Etymology
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punishment (n.)

late 14c., punishement, in law, "the assessing or inflicting of pain, suffering, loss, confinement, etc. on a person for a crime or offense," from Anglo-French punisement (late 13c.), Old French punissement, from punir (see punish).

From early 15c. as "suffering or hardship inflicted as punishment;" mid-15c. as "a penalty or sentence imposed as punishment." Gradually extended to "pain or injury inflicted" in a general sense; the meaning "rough handling" is from 1811, originally in fist-fighting.

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impunity (n.)

1530s, from French impunité (14c.) and directly from Latin impunitatem (nominative impunitas) "freedom from punishment, omission of punishment," also "rashness, inconsideration," from impunis "unpunished, without punishment," from assimilated form of in- "not, opposite of" (see in- (1)) + poena "punishment" (see penal).

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penal (adj.)

"of or pertaining to punishment by law," mid-15c., from Old French peinal (12c., Modern French pénal) and directly from Medieval Latin penalis, from Latin poenalis "pertaining to punishment," from poena "punishment," from Greek poinē "blood-money, fine, penalty, punishment," from PIE *kwoina, from root *kwei- "to pay, atone, compensate" (source also of Greek timē "price, worth, honor, esteem, respect," tinein "to pay a price, punish, take vengeance;" Sanskrit cinoti "observes, notes;" Avestan kaena "punishment, vengeance;" Old Church Slavonic cena "honor, price;" Lithuanian kaina "value, price").

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chastisement (n.)

"pain and suffering inflicted for punishment and correction," c. 1300, from chastise + -ment.

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ganch (v.)
"to impale on hooks or pointed stakes as a means of capital punishment," 1610s, from French *ganchor, from Italian *ganciare, from gancio "hook," from Turkish kanca "hook, barb, grapnel." Related: Ganched; ganching. Also, as a noun, the name of the punishment or the thing used in it, 1620s.
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penology (n.)

"study of punishment for crime and crime prevention," 1838, coined apparently by Francis Lieber, corresponding member of the Philadephia Society for Alleviating the Miseries of Public Prisons, from pen- as in penitentiary (ultimately from Latin poena "penalty, punishment;" see penal) + -ology "study of." Related: Penologist; penological.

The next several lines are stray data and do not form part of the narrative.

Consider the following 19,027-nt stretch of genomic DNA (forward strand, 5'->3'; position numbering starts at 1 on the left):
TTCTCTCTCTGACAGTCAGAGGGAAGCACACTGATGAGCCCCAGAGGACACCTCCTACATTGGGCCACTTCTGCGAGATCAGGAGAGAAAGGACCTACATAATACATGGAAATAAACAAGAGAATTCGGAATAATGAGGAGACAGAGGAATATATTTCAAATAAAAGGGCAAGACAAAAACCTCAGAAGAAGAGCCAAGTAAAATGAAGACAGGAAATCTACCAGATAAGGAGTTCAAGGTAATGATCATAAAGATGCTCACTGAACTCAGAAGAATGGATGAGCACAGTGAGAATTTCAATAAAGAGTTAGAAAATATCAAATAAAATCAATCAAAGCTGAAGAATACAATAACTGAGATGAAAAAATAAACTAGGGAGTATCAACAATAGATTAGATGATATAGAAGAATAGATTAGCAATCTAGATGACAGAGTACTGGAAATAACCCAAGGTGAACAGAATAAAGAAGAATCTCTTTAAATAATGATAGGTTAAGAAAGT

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spanking (n.)
"act of striking with the open hand," especially as a punishment administered to children, 1854, verbal noun from spank (v.).
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penalty (n.)

c. 1500, "punishment," from Old French penalite and directly from Medieval Latin penalitatem (nominative penalitas), from Latin poenalis "pertaining to punishment" (see penal). Specifically as "the punishment laid out by law or judicial decision for a violation of the law" is by 1510s (also later for non-fulfillment or violation of an obligation or agreement). The sporting sense of "disadvantage imposed on a competitor for a breach of the rules" is by 1885; the ice hockey penalty box is attested by 1931.

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corporal (adj.)

late 14c., "material, physical; secular;" c. 1400, "of or belonging to the body;" from Old French corporal (12c., Modern French corporel) "of the body, physical, strong" and directly from Latin corporalis "pertaining to the body," from corpus (genitive corporis) "body" (from PIE root *kwrep- "body, form, appearance").

Corporal punishment "punishment of the body" (as opposed to fine or loss of rank or privilege) is from 1580s. Related: Corporality.

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gauntlet (n.2)
military punishment in which offender runs between rows of men who beat him in passing; see gantlet.
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